George P. Bush: Better education in Texas means flexibility and teaching critical thinking
It also means more school choice, vocational education and additional resources.
As our state begins a new year, we face a familiar challenge: How do we better prepare the next generation of Texas leaders?
As a former public school teacher, I think the answer to that question is found in our schools. The workers of tomorrow are being trained in the classrooms of today. So, are the leaders of tomorrow adequately prepared in our classrooms?
The Texas General Land Office is one of the largest financiers of public education in the state. As land commissioner and a former educator, I felt it was important to get an inside look at what our students are doing in the classroom, lend a helping hand, and speak with administrators and teachers. Too often, we strive to enhance education without understanding exactly where the need resides.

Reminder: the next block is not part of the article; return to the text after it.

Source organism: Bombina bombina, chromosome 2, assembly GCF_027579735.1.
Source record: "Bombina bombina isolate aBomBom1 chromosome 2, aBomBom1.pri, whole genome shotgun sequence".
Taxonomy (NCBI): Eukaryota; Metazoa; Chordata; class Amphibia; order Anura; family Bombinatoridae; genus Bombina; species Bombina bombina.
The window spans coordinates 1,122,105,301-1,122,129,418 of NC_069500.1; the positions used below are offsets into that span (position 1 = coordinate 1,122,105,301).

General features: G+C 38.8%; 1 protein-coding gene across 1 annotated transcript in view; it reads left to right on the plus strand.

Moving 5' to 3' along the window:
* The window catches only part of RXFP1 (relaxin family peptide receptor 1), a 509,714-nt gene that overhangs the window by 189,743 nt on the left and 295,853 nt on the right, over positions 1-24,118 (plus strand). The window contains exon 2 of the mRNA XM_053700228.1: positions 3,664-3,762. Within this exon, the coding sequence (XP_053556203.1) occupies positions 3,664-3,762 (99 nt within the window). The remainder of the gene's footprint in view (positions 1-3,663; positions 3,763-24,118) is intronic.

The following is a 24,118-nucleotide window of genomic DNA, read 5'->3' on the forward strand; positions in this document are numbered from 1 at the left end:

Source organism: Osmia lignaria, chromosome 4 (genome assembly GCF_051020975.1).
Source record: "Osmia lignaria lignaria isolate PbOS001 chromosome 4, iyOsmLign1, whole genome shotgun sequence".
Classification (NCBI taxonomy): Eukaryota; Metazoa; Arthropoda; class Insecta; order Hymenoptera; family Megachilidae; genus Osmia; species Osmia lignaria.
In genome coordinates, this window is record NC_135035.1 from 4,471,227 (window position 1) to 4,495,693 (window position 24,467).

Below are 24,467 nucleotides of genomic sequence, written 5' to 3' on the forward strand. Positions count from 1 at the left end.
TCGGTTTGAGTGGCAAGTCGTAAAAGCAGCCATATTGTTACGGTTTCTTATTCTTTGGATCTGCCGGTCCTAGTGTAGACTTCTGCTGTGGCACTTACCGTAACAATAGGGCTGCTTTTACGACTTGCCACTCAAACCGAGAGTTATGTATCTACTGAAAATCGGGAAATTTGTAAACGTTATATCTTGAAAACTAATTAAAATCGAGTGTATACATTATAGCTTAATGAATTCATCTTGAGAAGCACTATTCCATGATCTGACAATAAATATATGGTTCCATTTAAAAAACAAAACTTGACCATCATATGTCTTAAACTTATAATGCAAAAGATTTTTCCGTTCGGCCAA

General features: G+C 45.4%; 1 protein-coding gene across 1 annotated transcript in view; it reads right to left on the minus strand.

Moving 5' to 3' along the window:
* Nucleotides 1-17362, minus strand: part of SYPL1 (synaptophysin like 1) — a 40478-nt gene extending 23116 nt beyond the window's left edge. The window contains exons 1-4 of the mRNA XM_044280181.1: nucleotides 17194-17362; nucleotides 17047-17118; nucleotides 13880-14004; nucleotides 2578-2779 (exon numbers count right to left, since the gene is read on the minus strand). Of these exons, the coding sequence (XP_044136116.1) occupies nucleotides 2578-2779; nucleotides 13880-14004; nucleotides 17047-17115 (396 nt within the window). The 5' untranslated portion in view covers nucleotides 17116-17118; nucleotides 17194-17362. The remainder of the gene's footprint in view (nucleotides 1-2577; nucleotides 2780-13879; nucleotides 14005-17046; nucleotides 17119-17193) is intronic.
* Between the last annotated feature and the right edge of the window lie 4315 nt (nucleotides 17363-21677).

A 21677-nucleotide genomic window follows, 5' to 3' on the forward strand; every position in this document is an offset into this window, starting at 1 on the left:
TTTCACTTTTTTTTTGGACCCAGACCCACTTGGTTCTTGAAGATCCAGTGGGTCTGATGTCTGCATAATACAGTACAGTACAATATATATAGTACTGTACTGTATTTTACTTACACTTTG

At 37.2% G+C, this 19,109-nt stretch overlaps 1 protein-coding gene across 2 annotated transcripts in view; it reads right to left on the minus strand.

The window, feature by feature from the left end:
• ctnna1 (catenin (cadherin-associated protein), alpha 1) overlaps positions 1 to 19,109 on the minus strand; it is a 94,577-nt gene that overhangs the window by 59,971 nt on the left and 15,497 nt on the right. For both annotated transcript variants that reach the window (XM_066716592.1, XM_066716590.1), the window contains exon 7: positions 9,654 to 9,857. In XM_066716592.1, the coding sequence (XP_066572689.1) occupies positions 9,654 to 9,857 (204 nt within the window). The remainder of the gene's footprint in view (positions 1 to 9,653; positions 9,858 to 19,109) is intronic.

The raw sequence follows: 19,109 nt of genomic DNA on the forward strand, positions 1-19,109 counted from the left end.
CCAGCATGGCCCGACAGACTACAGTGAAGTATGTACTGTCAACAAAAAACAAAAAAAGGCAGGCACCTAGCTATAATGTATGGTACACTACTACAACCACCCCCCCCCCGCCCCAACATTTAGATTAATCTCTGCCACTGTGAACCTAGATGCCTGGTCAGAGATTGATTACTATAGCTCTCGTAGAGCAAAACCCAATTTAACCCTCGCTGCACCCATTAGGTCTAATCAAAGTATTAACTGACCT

This past year, I decided to personally invest my time and energy in Texas students and schools. During the Texas General Land Office’s Year of Education, I visited with more than 80 administrators, 60 teachers and almost 4,000 students from across the state. I didn’t limit these visits to one region or one type of school. Rather, I visited educational environments of all types: public, private, charter, home-school, rural, urban and suburban.
For most of these lessons, I taught a class on Texas history featuring primary source material from the GLO archives, like a historic map of Texas. But what I found to be most rewarding were the moments not when I was talking, but when I was listening. And after hearing from so many administrators, teachers and students, some of the next steps our state needs to take in improving Texas education became clear.